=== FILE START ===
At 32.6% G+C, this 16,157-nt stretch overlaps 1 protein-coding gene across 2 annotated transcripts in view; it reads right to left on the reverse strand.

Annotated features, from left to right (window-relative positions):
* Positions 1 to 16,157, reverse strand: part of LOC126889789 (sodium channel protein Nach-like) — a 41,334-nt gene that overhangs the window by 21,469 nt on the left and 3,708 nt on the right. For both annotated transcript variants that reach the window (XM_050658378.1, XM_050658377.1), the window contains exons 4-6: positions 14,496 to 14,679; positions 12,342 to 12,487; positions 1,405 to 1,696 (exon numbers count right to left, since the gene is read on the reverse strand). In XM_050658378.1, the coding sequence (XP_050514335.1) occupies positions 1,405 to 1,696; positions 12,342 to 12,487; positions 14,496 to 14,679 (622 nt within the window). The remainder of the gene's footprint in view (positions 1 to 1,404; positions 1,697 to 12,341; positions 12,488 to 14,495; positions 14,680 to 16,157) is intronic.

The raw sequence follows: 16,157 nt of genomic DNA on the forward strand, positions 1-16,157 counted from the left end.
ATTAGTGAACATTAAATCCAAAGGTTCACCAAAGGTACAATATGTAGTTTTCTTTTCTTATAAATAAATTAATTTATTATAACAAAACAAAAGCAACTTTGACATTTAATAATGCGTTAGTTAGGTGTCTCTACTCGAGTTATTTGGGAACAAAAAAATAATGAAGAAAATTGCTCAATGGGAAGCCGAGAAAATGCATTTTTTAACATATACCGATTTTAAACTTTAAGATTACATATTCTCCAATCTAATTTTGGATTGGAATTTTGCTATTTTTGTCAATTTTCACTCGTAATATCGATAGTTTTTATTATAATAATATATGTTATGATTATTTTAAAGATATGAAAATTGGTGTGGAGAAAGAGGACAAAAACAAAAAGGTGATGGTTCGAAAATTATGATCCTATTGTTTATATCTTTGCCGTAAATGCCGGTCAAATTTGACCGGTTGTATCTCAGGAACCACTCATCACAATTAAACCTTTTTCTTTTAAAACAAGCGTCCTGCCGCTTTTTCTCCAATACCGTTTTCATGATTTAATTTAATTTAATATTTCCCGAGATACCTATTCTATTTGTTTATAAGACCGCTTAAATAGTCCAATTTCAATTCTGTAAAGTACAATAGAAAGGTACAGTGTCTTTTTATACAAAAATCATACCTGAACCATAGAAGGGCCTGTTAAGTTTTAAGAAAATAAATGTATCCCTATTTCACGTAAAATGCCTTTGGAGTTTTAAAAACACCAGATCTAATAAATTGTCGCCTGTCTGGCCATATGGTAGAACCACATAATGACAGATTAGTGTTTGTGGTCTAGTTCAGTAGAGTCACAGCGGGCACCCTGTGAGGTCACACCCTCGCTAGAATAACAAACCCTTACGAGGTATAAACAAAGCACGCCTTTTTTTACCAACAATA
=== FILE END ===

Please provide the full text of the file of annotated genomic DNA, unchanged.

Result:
At 32.6% G+C, this 16,157-nt stretch overlaps 1 protein-coding gene across 2 annotated transcripts in view; it reads right to left on the reverse strand.

Annotated features, from left to right (window-relative positions):
* Positions 1 to 16,157, reverse strand: part of LOC126889789 (sodium channel protein Nach-like) — a 41,334-nt gene that overhangs the window by 21,469 nt on the left and 3,708 nt on the right. For both annotated transcript variants that reach the window (XM_050658378.1, XM_050658377.1), the window contains exons 4-6: positions 14,496 to 14,679; positions 12,342 to 12,487; positions 1,405 to 1,696 (exon numbers count right to left, since the gene is read on the reverse strand). In XM_050658378.1, the coding sequence (XP_050514335.1) occupies positions 1,405 to 1,696; positions 12,342 to 12,487; positions 14,496 to 14,679 (622 nt within the window). The remainder of the gene's footprint in view (positions 1 to 1,404; positions 1,697 to 12,341; positions 12,488 to 14,495; positions 14,680 to 16,157) is intronic.

The raw sequence follows: 16,157 nt of genomic DNA on the forward strand, positions 1-16,157 counted from the left end.
ATTAGTGAACATTAAATCCAAAGGTTCACCAAAGGTACAATATGTAGTTTTCTTTTCTTATAAATAAATTAATTTATTATAACAAAACAAAAGCAACTTTGACATTTAATAATGCGTTAGTTAGGTGTCTCTACTCGAGTTATTTGGGAACAAAAAAATAATGAAGAAAATTGCTCAATGGGAAGCCGAGAAAATGCATTTTTTAACATATACCGATTTTAAACTTTAAGATTACATATTCTCCAATCTAATTTTGGATTGGAATTTTGCTATTTTTGTCAATTTTCACTCGTAATATCGATAGTTTTTATTATAATAATATATGTTATGATTATTTTAAAGATATGAAAATTGGTGTGGAGAAAGAGGACAAAAACAAAAAGGTGATGGTTCGAAAATTATGATCCTATTGTTTATATCTTTGCCGTAAATGCCGGTCAAATTTGACCGGTTGTATCTCAGGAACCACTCATCACAATTAAACCTTTTTCTTTTAAAACAAGCGTCCTGCCGCTTTTTCTCCAATACCGTTTTCATGATTTAATTTAATTTAATATTTCCCGAGATACCTATTCTATTTGTTTATAAGACCGCTTAAATAGTCCAATTTCAATTCTGTAAAGTACAATAGAAAGGTACAGTGTCTTTTTATACAAAAATCATACCTGAACCATAGAAGGGCCTGTTAAGTTTTAAGAAAATAAATGTATCCCTATTTCACGTAAAATGCCTTTGGAGTTTTAAAAACACCAGATCTAATAAATTGTCGCCTGTCTGGCCATATGGTAGAACCACATAATGACAGATTAGTGTTTGTGGTCTAGTTCAGTAGAGTCACAGCGGGCACCCTGTGAGGTCACACCCTCGCTAGAATAACAAACCCTTACGAGGTATAAACAAAGCACGCCTTTTTTTACCAACAATA